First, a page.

Rep. Reed Promotes, Supports Free Tax Filing Program

There is still time to file taxes, and potentially even have them filed for free.

U.S. Rep. Tom Reed, R-Corning, was at Jamestown Business College on Thursday, speaking about the Free File program. The program is for taxpayers who made $57,000 or less in 2012, allowing them to prepare and file their taxes for free while using name-brand tax preparation software.

“Free File is an excellent example of government and the private sector coming together to help taxpayers who need it most,” Reed said. “This program, which doesn’t cost a dime of taxpayer dollars, takes the confusion out of tax preparation and keeps money in the pockets of working people who need it most. I strongly urge eligible New Yorkers to use this easy and convenient program, and save at tax time.”

According to a press release, New York is one of 22 states plus the District of Columbia that sponsors a state Free File program for both federal and state taxes. The Free File program was created in 2002, and allows eligible taxpayers to choose among many commercial tax preparation software products for free.

Although the deadline to file taxes is April 15, Reed said there is still time to have them completed using the Free File program. The event at Jamestown Business College marked the 22nd stop for the Computer and Communications Industry Association and the Intuit Financial Freedom Foundation.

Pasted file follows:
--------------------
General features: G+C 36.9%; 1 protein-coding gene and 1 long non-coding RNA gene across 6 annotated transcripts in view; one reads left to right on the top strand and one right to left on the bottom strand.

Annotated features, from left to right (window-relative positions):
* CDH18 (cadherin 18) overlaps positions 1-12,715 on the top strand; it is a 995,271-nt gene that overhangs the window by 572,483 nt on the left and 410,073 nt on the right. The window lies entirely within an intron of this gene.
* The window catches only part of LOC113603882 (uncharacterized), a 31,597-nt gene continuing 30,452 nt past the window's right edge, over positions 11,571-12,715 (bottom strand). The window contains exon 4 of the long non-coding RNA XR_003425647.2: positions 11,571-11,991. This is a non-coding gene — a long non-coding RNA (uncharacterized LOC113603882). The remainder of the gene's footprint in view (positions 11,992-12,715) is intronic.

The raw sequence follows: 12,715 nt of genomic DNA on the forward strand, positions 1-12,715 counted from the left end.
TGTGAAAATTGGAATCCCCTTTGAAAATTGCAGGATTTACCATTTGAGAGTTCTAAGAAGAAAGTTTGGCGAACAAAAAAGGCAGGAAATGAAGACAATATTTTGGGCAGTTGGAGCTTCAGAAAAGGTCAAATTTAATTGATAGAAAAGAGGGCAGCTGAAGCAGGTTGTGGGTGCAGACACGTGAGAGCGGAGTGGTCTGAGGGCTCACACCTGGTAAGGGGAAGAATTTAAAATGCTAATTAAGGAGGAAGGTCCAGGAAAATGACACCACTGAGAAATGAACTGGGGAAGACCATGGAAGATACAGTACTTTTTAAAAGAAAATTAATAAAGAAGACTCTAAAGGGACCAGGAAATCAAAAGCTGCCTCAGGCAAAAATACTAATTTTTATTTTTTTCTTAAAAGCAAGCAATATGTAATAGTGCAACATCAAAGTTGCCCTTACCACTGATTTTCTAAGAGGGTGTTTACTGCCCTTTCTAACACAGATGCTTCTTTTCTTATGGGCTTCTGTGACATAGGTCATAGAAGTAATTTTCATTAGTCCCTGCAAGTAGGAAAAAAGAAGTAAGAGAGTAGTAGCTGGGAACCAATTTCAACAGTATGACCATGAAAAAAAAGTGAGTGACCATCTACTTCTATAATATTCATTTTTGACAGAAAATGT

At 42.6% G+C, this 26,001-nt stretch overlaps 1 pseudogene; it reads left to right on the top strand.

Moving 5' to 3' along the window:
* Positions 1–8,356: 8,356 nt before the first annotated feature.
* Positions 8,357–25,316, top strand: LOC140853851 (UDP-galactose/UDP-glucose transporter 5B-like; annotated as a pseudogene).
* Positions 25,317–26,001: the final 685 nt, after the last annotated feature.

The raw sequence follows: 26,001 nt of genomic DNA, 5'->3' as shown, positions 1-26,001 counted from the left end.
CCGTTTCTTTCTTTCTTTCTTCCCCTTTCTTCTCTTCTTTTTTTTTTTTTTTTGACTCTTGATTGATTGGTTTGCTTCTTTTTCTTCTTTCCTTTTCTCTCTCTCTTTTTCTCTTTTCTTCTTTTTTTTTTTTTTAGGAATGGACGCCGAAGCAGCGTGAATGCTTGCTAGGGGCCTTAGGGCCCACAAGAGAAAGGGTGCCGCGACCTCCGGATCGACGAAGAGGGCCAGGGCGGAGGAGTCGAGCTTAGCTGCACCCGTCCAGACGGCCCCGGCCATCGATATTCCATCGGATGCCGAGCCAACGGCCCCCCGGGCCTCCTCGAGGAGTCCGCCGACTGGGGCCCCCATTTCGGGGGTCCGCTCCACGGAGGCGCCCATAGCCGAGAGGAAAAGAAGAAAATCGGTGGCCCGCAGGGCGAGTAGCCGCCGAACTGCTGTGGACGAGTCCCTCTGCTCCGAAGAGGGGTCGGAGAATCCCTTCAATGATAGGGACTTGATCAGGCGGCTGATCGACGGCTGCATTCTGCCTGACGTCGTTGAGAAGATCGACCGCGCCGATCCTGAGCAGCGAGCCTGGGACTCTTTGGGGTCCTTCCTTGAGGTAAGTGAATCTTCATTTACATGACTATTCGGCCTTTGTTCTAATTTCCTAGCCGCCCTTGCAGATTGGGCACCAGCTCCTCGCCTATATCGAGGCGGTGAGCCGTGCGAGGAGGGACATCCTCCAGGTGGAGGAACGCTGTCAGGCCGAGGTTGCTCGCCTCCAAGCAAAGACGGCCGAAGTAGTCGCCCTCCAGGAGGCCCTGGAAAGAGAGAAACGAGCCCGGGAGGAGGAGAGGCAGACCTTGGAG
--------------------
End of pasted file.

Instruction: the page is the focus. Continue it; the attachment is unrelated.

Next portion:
“Working the schedules and trying to get everyone in the same room at the same time was a logistical issue that had to be addressed,” Reed said. “There’s still plenty of time (to file your taxes). And, I think it also highlights the efficiency of the Free File system. This is an electronic e-file. It opens people up to the Internet, to a resource that they may not have otherwise been familiar with. It really is a much more effective and efficient way, in my opinion, to file your taxes, so that you’re not losing the cost associated with the prepare.”

According to the IRS, 36 million taxpayers have prepared their federal tax returns through Free File since the program began more than 10 years ago.

“You’re getting your refund much quicker than if you file the old-fashioned way,” Reed said. “Rather than costing people money, we wanted to put more money in people’s pockets. And, that’s why we wanted to be here today.”

Information about Free File may be found at or by visiting